A few days back, I was trying to solve a box and getting the root access was looking a bit tricky at first. But after thinking about it for half an hour, I was able to figure out that some basic knowledge about Linux File permissions and text editors will do the work.
All this gave me the thought of writing this post.
In this post, I will be discussing some common cases which you can use for Privilege Escalation in a Linux System.
Scenario — 1: Using .sh file for privilege escalation
There was this box which I was trying to hack and get the root access. So basically, I was able to execute the following commands and files as root in the user’s shell.
From the above, you can tell that the user haris is able to execute the file test.sh as root. Which means that if he executes the file using sudo it will be equivalent to the root executing the file. Also, the
NOPASSWD specifies that no password will be asked while executing the file.
This is a very insecure way of allowing a user to access a file.
Using above permissions, the user can easily get into root, just by doing some simple modifications in the test.sh and then executing it with sudo. Let’s first see the contents of the file and let’s try executing it.
As you can see it is just printing a welcome message and nothing else.
So how can we use this file in our favour?
Well, the answer is very simple!
Since it is a bash file so commands inside it will get executed, and if we execute the file as root, then all the commands inside it will also get executed as root. So, let’s take advantage of that and append
/bin/bash -i to the file. This will execute bash as root, which in turn will open the root shell.
And we got the root!
This is a pretty much simple scenario and is very easy to exploit. These type of mistakes are often done by administrators and are used by other system users and testers to get into the root.
Scenario — 2: Using nano for privilege escalation.
Note: Root Access to any text editor other than nano can also be used to exploit such situations.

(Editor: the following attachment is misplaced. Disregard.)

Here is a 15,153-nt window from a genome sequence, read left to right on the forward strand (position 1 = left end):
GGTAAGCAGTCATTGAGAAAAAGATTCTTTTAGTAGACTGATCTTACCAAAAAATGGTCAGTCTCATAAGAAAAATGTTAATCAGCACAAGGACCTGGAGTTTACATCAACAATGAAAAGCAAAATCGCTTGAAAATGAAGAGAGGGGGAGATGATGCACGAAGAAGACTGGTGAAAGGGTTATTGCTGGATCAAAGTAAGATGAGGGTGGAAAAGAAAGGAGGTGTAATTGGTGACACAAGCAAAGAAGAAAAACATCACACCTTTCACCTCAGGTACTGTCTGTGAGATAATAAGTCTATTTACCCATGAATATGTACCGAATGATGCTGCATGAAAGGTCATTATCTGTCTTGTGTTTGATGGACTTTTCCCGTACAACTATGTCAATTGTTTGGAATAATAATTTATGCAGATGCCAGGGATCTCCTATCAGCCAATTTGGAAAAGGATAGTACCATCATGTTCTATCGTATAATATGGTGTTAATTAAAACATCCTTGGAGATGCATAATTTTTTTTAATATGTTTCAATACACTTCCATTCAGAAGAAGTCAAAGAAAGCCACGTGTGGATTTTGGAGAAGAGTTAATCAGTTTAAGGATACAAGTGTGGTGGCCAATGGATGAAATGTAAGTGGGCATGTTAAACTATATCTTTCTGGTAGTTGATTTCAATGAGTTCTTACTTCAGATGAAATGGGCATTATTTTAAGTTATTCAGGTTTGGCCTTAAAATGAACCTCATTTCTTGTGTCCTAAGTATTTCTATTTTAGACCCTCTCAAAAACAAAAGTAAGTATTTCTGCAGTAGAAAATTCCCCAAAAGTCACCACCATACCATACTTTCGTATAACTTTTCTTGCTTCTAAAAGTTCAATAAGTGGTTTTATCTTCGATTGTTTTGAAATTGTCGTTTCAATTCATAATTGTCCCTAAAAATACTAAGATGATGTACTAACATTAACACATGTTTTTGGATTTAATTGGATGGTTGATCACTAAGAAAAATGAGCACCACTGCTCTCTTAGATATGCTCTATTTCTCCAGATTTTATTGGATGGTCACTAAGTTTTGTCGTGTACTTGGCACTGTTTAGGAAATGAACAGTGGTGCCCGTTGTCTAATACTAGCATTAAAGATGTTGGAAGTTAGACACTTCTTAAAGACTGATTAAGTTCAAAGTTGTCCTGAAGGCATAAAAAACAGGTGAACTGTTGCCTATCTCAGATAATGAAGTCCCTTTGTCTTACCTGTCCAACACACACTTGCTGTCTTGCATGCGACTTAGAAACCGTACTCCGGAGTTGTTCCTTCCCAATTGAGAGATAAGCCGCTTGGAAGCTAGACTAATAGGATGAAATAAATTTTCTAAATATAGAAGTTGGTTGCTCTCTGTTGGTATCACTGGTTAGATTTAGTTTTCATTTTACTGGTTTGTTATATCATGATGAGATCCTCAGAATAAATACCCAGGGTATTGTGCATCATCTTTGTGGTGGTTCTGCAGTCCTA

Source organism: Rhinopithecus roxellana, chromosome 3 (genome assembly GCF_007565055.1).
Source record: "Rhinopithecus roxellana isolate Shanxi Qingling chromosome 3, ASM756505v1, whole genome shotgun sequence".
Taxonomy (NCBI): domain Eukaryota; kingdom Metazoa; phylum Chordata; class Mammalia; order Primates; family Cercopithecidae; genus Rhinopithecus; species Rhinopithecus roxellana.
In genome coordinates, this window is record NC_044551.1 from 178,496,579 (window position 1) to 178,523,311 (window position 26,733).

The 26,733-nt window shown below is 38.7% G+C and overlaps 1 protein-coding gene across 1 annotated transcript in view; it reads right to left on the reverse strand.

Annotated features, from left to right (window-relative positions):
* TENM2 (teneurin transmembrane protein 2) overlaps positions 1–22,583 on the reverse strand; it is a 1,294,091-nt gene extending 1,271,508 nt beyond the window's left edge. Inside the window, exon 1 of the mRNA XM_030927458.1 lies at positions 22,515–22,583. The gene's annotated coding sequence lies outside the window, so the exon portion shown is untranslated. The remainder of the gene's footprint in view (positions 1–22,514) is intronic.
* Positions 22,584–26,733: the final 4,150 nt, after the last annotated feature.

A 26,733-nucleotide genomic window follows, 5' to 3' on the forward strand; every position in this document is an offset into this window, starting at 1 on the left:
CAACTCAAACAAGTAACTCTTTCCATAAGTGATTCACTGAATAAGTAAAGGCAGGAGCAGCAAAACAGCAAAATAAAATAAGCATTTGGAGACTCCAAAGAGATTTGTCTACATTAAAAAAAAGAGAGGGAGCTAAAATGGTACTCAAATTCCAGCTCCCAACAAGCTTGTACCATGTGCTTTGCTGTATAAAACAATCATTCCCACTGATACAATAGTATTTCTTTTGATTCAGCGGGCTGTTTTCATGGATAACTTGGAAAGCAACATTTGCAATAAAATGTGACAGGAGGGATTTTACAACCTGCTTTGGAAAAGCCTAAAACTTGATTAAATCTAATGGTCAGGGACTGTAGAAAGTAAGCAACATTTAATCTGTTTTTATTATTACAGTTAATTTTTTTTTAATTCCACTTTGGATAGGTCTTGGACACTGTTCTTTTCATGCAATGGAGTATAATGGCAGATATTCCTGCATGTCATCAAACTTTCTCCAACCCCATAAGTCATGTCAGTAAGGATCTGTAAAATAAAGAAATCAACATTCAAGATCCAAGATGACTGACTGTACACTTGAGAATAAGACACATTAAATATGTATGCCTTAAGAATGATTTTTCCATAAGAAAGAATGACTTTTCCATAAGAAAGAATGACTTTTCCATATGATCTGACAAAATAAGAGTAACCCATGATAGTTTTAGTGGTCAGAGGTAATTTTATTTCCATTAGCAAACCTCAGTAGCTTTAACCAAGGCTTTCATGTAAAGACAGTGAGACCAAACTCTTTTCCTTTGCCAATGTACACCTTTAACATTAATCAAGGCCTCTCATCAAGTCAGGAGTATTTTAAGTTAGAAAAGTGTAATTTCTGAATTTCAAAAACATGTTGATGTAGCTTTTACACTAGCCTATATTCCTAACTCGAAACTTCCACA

Now let’s take a look at a little more complicated situation.
In this case, the user has access to nano text editor as root but only in a specific directory.
The user can only use
/var/opt directory, if the user will try to use it some other place, he will be restricted.
Now if the
/var/opt/* part was not mentioned in the /etc/sudoers file, then it would be a pretty much easy deal to exploit it, as you would be able to edit any system file as root. But that’s not the case over here. it will take a little more creative approach to exploit it.
Let me give you a hint: how do you traverse backwards in a directory? For example, if suppose you are in
/home/user/xyz/ , then how would you traverse one step backwards to
The answer is simple!
You can simply do
cd .. or
cd /home/user/xyz/../ .
That is the trick which can be used to exploit it.
So, let’s try to edit the sudoers file and try to add more privileges to the user account. But if you will try to execute the following command:
sudo nano /etc/sudoers
Then it will get restricted and you will get a permission denied message. But as we know, we can execute nano as root in
/var/opt . So you can use it to traverse backwards and reach onto the sudoers file as shown below:
sudo nano /var/opt/../../etc/sudoers
Yes, that’s the trick ;)
Now the moment you execute it, it will open the sudoers file inside the nano text editor as root. Now modify the file and give the user haris the root privileges by modifying the file as mentioned below:
Replace the marked line with
haris ALL=(ALL) NOPASSWD:ALL , save the file and run
sudo -i . This will give you the root shell.
Scenario — 3: Using Vim for privilege escalation.
We are going to create a similar scenario as the previous one. But in this case, we have access to the Vim editor instead of nano and no directory restrictions are specified.
Now you must be thinking, we can repeat the same steps we did in scenario 2 to get into the root and in this case, there is no directory restriction too so it will be a straightforward approach, which is correct but there exists a simpler and easy way to do it when you have access to Vim.
Vim is a very versatile text editor which have many awesome functionalities including the ability to open a shell inside it. Yes, you read it right this is what we just needed. So, to open vim as root we can use the following command.
sudo vi test.sh
As soon as you will execute it, vi window will open, now you need to switch into the command mode you can do that by pressing ESC key. In command mode, use
:!bash command this will open a root shell.
There is one more shortcut which you can use when you have access to vim, you can use the following command to trigger the root shell using vim.
sudo vi -c '!bash'
There are many Linux executable other than text editors which you can use for privilege escalation. I will try to include them and many more other techniques in the next part.
If you guys have any other ideas which I should mention then please comment them down below.